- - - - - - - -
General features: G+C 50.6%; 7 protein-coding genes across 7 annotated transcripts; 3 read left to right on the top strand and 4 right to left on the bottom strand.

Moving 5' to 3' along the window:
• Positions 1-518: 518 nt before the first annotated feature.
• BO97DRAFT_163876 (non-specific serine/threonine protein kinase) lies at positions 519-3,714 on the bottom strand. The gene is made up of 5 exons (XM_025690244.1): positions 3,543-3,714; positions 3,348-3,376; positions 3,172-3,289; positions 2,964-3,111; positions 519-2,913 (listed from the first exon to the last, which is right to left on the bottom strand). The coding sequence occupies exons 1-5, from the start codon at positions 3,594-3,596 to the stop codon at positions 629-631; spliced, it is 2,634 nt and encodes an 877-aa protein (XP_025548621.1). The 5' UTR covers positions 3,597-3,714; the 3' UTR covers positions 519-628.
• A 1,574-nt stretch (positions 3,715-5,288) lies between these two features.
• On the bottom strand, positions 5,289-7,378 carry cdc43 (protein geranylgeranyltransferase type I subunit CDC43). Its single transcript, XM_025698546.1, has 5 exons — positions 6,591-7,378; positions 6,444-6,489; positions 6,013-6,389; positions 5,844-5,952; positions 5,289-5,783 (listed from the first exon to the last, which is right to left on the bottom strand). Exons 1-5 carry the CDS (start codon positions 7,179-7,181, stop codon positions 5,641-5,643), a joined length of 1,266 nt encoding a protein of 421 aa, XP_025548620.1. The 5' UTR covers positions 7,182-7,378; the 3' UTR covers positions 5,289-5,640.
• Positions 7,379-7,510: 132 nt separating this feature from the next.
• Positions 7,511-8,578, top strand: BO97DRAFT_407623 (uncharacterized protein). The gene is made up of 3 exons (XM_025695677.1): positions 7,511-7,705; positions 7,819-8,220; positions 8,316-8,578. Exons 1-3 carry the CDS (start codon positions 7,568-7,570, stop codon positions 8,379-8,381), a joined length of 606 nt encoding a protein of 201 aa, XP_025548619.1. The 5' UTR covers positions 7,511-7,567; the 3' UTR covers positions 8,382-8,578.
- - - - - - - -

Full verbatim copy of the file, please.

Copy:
General features: G+C 50.6%; 7 protein-coding genes across 7 annotated transcripts; 3 read left to right on the top strand and 4 right to left on the bottom strand.

Moving 5' to 3' along the window:
• Positions 1-518: 518 nt before the first annotated feature.
• BO97DRAFT_163876 (non-specific serine/threonine protein kinase) lies at positions 519-3,714 on the bottom strand. The gene is made up of 5 exons (XM_025690244.1): positions 3,543-3,714; positions 3,348-3,376; positions 3,172-3,289; positions 2,964-3,111; positions 519-2,913 (listed from the first exon to the last, which is right to left on the bottom strand). The coding sequence occupies exons 1-5, from the start codon at positions 3,594-3,596 to the stop codon at positions 629-631; spliced, it is 2,634 nt and encodes an 877-aa protein (XP_025548621.1). The 5' UTR covers positions 3,597-3,714; the 3' UTR covers positions 519-628.
• A 1,574-nt stretch (positions 3,715-5,288) lies between these two features.
• On the bottom strand, positions 5,289-7,378 carry cdc43 (protein geranylgeranyltransferase type I subunit CDC43). Its single transcript, XM_025698546.1, has 5 exons — positions 6,591-7,378; positions 6,444-6,489; positions 6,013-6,389; positions 5,844-5,952; positions 5,289-5,783 (listed from the first exon to the last, which is right to left on the bottom strand). Exons 1-5 carry the CDS (start codon positions 7,179-7,181, stop codon positions 5,641-5,643), a joined length of 1,266 nt encoding a protein of 421 aa, XP_025548620.1. The 5' UTR covers positions 7,182-7,378; the 3' UTR covers positions 5,289-5,640.
• Positions 7,379-7,510: 132 nt separating this feature from the next.
• Positions 7,511-8,578, top strand: BO97DRAFT_407623 (uncharacterized protein). The gene is made up of 3 exons (XM_025695677.1): positions 7,511-7,705; positions 7,819-8,220; positions 8,316-8,578. Exons 1-3 carry the CDS (start codon positions 7,568-7,570, stop codon positions 8,379-8,381), a joined length of 606 nt encoding a protein of 201 aa, XP_025548619.1. The 5' UTR covers positions 7,511-7,567; the 3' UTR covers positions 8,382-8,578.